Twiggin’ it…

This is a slow time of year and not too much excitement, but it gives us the chance to catch up on our house-keeping and buying a new Epson Projector EX5220 for school presentations. Now, Heather will have to create with my guidance a slide show on Apple Keynote.

Meanwhile at the rock, the days are getting shorter and the birds and mammals sense it. The ground squirrels don’t seem to linger when someone is feeding them. They run off with cheeks bulging to a near by larder in the jumble of rocks and brush at the foot of Morro Rock.

On the twig  Photo by Heather O'Connor with Cleve Nash's 400mm

Female on the twig                                                     Photo by Heather O’Connor with Cleve Nash’s 400mm lens

The south side tiercel continues to show courtship flights at least once a day including, at least, two amorous advances while the female is perched on the “twig” for which she has done for the last month. It has been her favorite spot to perch. The proximity of the “twig” to the sheer face behind it makes it nearly impossible for him to mount her. Although, he has tried twice in the last few weeks, he has only managed to get one of his feet to touch her. I believe she enjoys this interaction because she doesn’t seem to flinch or fly off. However, she does not go into her normal submissive pose like she does when breeding is in full swing.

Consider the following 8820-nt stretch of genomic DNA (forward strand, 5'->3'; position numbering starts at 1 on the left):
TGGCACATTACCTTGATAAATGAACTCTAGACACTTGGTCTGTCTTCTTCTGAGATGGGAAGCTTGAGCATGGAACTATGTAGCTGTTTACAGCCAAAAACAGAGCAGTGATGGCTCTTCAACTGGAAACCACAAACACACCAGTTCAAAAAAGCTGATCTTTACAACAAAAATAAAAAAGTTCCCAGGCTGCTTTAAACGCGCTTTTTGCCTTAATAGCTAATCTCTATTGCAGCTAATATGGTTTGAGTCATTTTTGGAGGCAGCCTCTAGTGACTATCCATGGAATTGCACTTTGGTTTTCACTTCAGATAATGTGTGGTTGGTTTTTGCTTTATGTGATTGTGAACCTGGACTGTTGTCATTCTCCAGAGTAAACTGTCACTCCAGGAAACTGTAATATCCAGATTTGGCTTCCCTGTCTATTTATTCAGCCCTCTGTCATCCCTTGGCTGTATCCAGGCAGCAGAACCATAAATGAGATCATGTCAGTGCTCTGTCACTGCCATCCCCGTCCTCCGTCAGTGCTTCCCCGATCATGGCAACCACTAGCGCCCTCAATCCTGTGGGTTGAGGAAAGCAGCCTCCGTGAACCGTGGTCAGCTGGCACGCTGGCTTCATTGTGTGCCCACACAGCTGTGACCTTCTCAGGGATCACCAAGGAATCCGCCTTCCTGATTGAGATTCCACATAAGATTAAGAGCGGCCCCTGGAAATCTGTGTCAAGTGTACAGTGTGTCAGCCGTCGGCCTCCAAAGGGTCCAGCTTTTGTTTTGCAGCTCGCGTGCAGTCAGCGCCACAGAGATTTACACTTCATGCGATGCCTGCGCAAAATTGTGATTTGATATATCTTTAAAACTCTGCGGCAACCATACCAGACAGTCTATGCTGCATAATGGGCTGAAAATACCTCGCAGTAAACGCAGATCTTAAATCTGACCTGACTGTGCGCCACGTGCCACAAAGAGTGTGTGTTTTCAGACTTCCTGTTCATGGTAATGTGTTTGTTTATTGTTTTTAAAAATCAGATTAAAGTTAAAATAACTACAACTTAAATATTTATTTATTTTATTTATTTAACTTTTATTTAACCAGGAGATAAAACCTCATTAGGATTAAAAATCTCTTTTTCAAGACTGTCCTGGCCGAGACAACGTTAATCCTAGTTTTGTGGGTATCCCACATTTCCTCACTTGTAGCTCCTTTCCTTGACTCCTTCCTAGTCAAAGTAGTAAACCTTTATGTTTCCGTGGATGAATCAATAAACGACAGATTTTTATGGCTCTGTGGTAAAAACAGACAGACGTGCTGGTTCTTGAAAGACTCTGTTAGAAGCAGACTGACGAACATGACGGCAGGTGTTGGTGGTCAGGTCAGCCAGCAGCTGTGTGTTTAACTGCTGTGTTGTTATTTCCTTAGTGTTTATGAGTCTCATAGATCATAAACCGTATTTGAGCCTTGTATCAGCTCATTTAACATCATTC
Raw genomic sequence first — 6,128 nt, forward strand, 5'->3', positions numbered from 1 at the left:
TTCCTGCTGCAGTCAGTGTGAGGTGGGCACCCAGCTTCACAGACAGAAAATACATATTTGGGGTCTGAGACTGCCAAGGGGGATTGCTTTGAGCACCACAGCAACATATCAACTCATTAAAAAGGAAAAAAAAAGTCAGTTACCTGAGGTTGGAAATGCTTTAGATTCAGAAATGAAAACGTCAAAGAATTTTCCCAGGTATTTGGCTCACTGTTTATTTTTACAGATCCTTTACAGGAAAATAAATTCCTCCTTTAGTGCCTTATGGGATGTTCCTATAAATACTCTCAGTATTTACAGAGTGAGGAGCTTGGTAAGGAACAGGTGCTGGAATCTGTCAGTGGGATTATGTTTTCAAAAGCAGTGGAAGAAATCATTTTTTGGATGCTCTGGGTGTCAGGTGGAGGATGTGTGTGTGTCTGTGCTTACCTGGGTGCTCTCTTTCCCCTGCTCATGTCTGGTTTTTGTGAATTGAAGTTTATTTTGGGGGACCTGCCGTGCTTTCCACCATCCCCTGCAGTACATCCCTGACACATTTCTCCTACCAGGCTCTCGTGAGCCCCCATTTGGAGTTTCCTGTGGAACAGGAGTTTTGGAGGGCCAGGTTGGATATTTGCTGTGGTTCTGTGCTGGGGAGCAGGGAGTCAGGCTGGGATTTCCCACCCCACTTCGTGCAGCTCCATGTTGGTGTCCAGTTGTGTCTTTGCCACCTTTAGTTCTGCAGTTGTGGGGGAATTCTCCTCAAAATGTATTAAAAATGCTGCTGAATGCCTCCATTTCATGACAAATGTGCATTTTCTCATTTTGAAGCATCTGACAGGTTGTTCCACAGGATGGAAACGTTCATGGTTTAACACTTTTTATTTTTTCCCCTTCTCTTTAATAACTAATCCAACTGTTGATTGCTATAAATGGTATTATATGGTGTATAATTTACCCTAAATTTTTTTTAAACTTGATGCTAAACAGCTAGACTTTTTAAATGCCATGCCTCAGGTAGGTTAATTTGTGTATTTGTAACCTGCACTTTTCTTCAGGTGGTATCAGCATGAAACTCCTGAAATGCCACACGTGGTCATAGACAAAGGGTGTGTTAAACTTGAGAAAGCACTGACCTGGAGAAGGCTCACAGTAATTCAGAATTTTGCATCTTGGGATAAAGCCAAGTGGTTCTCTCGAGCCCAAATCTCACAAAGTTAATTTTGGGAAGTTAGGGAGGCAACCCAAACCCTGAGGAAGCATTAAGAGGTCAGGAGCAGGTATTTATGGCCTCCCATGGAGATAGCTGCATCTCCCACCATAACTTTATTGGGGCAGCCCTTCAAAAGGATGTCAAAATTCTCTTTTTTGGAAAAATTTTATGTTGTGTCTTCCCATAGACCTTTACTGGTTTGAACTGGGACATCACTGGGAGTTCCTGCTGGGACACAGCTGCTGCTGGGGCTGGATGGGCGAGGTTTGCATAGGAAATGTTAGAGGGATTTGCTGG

Tiercel, cliff racing at speed  Photo by Cleve Nash

Tiercel, cliff racing at speed                                                          Photo by Cleve Nash

I guess I am just as anxious to see something happen as he is. For me, so I will have something to write about; for him, it has been a long dry nine months since his last encounter with her even though he’s with her every day.
I tried to tell him, “Slow down, take it easy, in a few more weeks, she will be demanding of you.”
Happy trails, Bob

Heather and I had a great weekend with Geography Professor Maureen Smith and the many students of Saddleback College, Orange County, California. We introduced them to the peregrines and geology of Morro Rock with a small sample of elephant seal information which will be part of her next field trip.

And my thanks to Cleve Nash for the loan of his magnificent lens. ~Heather


About Pacific Coast Peregrine Watch

The Pacific Coast Peregrine Watch is here to inform birders, students and all people who are eager to know about these handsome peregrines. We want you to enjoy and be able to use our on-site powerful spotting scopes. We are available to answer your questions about the pair of falcons that have been observed for many years.

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3 Responses to Twiggin’ it…

  1. steve koeman says:

    It must feel like spring, I hear you had a very warm day in Morro today.

    • Pacific Coast Peregrine Watch says:

      Yes, it was quite warm. Didn’t note the temperature, but could you call it another Indian Summer?

  2. janine fallon says:

    Hi Bob and Heather. It sure makes me feel good to know that the next generation is being introduced to the natural world by people like you two. Hopefully, your enthusiasm will ignite an awareness of, and protectiveness for our dear little planet, her rhythms and sacred ways. Thank you. Janine

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